A library that allows you to create a Lightning node without worrying about correctly implementing low-level Lightning logic. LDK is based on Rust-Lightning, a comprehensive yet incredibly flexible Lightning implementation, letting you decide how to use it.
A platform that makes it easy to integrate Lightning into a wide variety of situations.
The most popular Lightning Network implementation currently available.
A direct view of the current status of the Bitcoin network that can easily be used with your own node.
19. Mercury Wallet
A privacy-focused wallet that uses a concept called statechains to allow users to trade bitcoins off-chain with minimal fees.
20. Muun Wallet
An extremely easy to use mobile wallet on Android and iPhone that works with both traditional Bitcoin and Lightning payments.
A collection of Nix packages and NixOS modules to easily install full bitcoin nodes with a focus on security.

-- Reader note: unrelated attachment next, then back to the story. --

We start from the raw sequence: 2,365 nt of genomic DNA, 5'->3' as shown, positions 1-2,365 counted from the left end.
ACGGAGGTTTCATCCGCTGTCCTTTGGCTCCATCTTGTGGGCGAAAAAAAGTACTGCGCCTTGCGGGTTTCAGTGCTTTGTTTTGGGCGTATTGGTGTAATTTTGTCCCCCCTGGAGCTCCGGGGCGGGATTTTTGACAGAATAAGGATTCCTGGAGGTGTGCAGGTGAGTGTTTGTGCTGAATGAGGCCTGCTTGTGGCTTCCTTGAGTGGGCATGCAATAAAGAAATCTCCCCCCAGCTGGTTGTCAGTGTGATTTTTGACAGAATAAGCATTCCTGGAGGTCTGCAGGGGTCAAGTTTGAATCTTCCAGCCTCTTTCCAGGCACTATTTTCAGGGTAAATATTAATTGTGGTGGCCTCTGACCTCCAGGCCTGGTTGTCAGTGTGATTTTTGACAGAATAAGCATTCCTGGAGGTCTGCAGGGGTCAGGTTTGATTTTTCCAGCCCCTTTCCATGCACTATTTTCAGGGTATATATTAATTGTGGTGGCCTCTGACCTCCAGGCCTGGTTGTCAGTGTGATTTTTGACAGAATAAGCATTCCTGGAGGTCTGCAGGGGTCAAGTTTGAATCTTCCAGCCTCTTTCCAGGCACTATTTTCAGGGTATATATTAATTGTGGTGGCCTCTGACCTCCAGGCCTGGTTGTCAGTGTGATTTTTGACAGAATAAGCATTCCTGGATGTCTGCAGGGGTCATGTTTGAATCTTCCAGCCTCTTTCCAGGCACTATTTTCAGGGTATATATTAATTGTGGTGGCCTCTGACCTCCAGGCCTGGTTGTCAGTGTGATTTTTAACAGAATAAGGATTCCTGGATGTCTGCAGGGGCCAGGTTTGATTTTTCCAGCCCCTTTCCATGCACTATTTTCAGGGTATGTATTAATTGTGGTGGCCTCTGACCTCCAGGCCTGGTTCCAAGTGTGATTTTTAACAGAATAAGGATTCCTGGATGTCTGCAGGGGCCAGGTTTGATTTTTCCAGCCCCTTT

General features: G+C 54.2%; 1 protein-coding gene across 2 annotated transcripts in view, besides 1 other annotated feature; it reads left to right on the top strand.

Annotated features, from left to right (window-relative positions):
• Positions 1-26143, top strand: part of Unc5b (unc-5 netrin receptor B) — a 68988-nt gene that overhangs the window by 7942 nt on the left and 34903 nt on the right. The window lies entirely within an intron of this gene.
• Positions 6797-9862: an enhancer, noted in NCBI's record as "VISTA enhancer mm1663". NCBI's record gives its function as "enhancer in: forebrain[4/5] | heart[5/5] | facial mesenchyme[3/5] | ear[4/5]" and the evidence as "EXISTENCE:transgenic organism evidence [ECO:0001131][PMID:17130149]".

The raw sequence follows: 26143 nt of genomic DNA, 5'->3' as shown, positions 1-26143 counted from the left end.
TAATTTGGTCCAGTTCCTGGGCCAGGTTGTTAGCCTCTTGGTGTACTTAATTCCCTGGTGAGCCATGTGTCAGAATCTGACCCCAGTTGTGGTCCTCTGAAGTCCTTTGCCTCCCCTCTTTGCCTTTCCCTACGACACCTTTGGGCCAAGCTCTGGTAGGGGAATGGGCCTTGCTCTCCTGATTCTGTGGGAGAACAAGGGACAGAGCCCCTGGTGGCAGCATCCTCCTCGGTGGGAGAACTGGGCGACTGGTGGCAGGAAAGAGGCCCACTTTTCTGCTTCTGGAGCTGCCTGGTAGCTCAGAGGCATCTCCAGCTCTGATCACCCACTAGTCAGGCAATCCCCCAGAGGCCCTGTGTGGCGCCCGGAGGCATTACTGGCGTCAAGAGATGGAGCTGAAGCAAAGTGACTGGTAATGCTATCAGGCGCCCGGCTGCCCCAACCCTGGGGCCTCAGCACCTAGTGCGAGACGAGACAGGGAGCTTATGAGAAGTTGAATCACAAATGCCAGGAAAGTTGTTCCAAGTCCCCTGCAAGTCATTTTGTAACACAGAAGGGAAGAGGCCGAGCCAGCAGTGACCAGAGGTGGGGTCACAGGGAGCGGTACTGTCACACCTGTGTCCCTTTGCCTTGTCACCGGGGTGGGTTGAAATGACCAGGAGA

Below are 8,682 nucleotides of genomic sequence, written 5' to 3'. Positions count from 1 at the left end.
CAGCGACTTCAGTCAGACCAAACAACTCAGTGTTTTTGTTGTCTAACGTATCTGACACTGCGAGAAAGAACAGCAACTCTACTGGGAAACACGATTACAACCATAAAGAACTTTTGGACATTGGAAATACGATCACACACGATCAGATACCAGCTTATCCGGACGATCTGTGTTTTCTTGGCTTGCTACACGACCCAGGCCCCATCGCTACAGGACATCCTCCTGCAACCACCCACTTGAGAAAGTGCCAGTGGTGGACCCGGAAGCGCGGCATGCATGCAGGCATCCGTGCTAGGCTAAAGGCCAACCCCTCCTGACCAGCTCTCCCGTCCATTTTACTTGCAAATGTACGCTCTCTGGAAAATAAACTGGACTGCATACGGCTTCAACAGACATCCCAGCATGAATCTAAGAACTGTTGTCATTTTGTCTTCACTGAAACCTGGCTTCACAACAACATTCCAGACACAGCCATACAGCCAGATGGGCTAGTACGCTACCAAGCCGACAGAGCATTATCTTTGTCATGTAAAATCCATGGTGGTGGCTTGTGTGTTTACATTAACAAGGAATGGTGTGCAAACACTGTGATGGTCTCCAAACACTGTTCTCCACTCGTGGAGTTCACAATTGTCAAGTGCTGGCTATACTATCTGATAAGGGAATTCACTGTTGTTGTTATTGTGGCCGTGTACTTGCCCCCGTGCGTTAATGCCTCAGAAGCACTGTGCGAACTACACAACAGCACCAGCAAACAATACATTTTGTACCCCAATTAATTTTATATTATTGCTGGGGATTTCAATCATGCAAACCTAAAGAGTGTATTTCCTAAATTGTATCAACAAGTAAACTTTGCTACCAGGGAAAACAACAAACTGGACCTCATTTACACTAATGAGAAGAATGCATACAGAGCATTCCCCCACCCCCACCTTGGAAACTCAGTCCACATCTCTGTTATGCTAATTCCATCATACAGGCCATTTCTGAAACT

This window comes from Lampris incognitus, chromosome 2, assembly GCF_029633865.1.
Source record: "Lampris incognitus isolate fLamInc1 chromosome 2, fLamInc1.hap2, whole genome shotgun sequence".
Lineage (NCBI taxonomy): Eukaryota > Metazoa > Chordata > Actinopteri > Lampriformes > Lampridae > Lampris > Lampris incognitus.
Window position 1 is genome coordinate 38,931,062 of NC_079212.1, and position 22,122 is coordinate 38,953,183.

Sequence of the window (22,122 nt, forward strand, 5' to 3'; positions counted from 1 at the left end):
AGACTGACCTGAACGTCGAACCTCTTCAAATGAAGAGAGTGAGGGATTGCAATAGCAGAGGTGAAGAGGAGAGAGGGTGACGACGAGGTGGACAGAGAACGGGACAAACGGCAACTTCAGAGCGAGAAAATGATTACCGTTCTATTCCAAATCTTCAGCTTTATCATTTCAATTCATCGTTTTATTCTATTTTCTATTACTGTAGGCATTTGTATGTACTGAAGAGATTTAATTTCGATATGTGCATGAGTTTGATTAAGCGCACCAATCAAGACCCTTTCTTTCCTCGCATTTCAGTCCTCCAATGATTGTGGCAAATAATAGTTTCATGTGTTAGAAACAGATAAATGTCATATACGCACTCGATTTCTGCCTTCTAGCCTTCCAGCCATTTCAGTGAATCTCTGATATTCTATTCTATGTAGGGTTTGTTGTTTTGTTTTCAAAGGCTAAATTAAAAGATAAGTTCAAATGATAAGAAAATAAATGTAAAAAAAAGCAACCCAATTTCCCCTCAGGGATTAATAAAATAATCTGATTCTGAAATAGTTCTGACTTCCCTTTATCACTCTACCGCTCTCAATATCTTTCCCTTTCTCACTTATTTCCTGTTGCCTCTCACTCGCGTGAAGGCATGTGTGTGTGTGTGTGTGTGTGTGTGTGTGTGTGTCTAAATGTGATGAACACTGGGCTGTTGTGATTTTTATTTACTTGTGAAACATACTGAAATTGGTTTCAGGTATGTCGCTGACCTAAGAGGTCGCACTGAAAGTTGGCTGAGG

A powerful yet easy to use 24/7 Bitcoin node.
A bitcoin full node implementation that makes it easy to use Lightning and JoinMarket.
24. Ronin Dojo
A full Bitcoin node implementation that supports Electrum and easy Samourai wallet integration via QR code and Tor.
25. Samurai Wallet
A privacy-focused Android wallet that facilitates the use of collaborative transactions to improve on-chain privacy. Samourai also makes it easy to use your own node with a QR and Tor code pairing process.
A hardware wallet with a display and camera that you can build yourself for around $50. If you want a bigger screen and smart card support, you can build a Specter in a DIY wat for around $250.
27. Sparrow Wallet
A complete desktop wallet compatible with Electrum servers. It works with all major hardware wallets, including multisig setups, and has built-in support for PayNym, PayJoin, and Whirlpool CoinJoin.
28. Spectrum Wallet
A desktop wallet that makes it easy to use any hardware wallet with your own node, including multisig setups.
A network focused on preventing surveillance and censorship that is often used by Bitcoin projects.
The easiest way to interact with your own Lightning Full Node on Android and iPhone.
The views and opinions expressed herein are the views and opinions of the author and do not necessarily reflect those of Nasdaq, Inc.